Heather Knight confident about women’s cricket featuring in ECB’s plans
It was to be a landmark year for women’s cricket in England with the England and Wales Cricket Board (ECB) scrapping the Women’s Cricket Super League and announcing 40 new player contracts as part of the 21 million euros investment to go with the reshaping of the domestic setup. But all those huge plans were put paid to by the coronavirus pandemic, to the extent that many in the domestic setup are worried about their livelihood for the year. It was expected that women’s cricket would be ignored in favour of men’s as the sport looks to resurrect itself.
But England captain Heather Knight has said that the women are in the scheme of things of the ECB and there have been constant talks about getting the women back on the field.
“We’re massively in the plans. We’ve had lots of discussions with the ECB,” Knight told BBC Live Sport Specials.
“A lot of talk about bio-secure environments and I know it involves putting in a lot of work to get it up and running in the next couple of months. We’re pretty realistic and we know the dire situation the game is potentially in if cricket doesn’t happen.”
She said that they were aware of the men’s sport being given more importance because of the financial aspect and that doesn’t disappoint her.
“If those Test matches and men’s ODIs don’t take place then does leave a big hole in the game which is going to impact all areas of the game, especially the women’s game. That’s the place the game is at the moment.”
While tentatively England’s men’s Test matches are set for a July start, there is little clarity on when and how the women’s game will get underway.
“They’re looking at different options,” said Knight. “I’m not too sure if we can do it at the same time as men, because there’s limit on how many people could be in that environment to make it as safe as possible. I imagine it would be separate to the men’s schedule.”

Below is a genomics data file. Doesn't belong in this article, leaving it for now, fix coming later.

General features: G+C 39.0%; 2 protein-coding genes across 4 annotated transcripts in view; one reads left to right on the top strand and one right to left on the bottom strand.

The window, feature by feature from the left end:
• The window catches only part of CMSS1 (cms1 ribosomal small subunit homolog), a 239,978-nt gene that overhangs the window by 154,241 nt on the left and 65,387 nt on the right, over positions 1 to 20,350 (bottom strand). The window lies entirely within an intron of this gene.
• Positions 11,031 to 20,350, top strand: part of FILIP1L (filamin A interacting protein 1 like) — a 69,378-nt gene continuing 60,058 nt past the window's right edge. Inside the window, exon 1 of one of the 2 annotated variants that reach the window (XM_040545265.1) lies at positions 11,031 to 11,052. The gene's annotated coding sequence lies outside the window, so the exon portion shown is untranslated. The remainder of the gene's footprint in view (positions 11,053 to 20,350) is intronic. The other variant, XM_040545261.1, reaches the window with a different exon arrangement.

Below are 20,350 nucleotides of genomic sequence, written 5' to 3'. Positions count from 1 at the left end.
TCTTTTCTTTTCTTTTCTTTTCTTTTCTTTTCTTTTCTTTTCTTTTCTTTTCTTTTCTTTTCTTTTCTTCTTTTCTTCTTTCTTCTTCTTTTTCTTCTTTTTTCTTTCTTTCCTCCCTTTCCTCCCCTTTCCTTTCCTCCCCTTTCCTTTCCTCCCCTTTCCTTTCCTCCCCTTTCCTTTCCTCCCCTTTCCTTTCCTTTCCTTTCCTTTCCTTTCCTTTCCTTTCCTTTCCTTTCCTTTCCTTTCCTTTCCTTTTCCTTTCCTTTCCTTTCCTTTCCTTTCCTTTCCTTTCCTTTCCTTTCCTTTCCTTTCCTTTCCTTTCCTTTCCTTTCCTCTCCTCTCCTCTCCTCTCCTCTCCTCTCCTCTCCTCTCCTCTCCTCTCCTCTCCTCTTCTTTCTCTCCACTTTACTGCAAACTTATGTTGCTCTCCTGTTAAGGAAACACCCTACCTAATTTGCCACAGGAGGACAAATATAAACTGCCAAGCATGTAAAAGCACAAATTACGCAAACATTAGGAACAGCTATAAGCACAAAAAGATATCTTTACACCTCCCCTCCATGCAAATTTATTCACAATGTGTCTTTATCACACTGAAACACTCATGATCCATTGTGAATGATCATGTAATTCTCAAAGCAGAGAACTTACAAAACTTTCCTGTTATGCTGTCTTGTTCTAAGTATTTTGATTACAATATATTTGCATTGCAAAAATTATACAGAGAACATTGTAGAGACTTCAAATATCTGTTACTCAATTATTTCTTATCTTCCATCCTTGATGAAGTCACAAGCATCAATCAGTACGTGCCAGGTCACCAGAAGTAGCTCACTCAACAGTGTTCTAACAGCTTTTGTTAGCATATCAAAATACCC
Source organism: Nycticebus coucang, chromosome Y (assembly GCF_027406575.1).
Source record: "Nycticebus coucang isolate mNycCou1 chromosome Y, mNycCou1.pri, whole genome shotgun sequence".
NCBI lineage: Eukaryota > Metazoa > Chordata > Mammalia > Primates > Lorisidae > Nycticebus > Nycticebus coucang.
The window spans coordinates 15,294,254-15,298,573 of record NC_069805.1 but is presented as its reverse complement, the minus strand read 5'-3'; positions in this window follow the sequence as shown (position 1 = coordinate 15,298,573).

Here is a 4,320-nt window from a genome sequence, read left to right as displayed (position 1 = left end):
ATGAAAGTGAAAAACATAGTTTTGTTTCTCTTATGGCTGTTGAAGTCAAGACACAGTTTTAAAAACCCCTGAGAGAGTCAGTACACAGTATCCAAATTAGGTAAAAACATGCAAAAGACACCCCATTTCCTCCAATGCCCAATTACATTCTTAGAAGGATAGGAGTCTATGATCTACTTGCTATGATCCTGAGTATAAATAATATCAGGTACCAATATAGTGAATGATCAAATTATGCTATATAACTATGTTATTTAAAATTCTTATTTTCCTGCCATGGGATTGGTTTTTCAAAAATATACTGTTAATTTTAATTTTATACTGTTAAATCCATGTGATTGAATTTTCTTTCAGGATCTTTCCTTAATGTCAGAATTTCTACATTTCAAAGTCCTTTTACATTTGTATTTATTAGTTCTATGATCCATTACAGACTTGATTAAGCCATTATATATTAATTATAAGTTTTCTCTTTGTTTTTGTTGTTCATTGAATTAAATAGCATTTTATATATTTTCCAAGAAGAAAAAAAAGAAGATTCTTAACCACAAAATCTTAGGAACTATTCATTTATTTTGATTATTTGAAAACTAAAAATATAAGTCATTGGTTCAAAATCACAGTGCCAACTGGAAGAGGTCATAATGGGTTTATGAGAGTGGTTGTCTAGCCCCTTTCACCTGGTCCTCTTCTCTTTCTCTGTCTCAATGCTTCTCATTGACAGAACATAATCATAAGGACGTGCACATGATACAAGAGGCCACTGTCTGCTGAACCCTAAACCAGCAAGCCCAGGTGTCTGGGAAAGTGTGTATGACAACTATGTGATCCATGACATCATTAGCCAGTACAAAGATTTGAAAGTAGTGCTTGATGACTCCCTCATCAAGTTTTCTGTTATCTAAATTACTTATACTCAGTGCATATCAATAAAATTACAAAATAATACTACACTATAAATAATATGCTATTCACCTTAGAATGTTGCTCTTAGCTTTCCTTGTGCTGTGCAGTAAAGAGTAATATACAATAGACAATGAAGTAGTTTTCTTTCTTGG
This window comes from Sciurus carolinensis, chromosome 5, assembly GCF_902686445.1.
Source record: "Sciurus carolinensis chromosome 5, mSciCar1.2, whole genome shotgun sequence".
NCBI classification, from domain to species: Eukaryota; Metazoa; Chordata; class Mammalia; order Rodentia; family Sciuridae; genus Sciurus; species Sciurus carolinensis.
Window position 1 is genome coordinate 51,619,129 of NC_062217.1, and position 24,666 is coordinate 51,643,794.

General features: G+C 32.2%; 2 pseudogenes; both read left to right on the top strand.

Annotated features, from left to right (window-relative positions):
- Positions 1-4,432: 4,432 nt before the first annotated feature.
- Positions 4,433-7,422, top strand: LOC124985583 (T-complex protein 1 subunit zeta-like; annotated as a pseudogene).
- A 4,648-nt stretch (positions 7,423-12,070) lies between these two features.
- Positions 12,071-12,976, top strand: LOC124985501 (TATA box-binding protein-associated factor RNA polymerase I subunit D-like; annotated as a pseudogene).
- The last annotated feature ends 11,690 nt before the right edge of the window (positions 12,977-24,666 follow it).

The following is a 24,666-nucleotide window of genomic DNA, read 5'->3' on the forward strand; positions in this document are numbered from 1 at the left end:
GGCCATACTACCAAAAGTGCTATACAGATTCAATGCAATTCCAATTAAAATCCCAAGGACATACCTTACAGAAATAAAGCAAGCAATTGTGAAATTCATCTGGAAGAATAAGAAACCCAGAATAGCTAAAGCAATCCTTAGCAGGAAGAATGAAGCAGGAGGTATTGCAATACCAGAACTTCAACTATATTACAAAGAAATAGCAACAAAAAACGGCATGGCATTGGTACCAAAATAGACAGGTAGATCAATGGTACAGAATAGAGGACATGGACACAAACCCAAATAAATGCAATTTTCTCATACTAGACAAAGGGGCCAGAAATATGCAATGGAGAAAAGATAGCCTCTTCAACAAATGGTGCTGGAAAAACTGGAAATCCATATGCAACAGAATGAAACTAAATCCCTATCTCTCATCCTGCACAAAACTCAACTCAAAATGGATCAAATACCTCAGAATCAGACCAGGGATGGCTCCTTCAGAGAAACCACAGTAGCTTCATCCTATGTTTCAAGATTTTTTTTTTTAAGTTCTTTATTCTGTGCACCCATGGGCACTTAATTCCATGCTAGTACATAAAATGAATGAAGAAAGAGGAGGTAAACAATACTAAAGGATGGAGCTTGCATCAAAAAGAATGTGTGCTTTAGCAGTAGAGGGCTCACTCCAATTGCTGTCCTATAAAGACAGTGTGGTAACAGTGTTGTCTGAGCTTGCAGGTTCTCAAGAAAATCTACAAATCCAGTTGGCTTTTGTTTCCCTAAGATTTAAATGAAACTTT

While the plan to announce 40 new contracts had been withheld, the ECB has announced 24 retainer contracts for domestic cricketers. Knight said that it was a step in the right direction.
“It was going to be an absolutely massive year for the women’s game in this country,” she said. “Although there was a lot of talk about The Hundred, the main thing that was happening was those domestic contracts and the start of the professionalism of the domestic game in this country which is brilliant.”
“The investment that the ECB had put for the women’s game is a strong plan, very ambitious. The move to announce those retainers is already a positive one. We need a system below the England level that is competitive, produces really good level and provides those who are dropouts from the England contracts a chance to still earn a living, train and push to get a place in the England setup.”
While there is uncertainty about cricket in the post-COVID-19 world, Knight has a couple of wishes. She wants to see the domestic structure in England get better for young girls to take up cricket and come up the ranks to play for England. The second thought was about having a minimum amount of investment in women’s cricket all over the world.
“The richer nations at the moment are investing massively in women’s cricket and are seeing the benefits of that and seeing how the game is growing,” she said.
“I guess we are not seeing that across all the countries. So whether there could be some minimum standards of investments by different countries into women’s game. If that doesn’t happen, you’re potentially going to see a widening of the gap between the countries that invest more in women’s cricket and the ones that don’t.”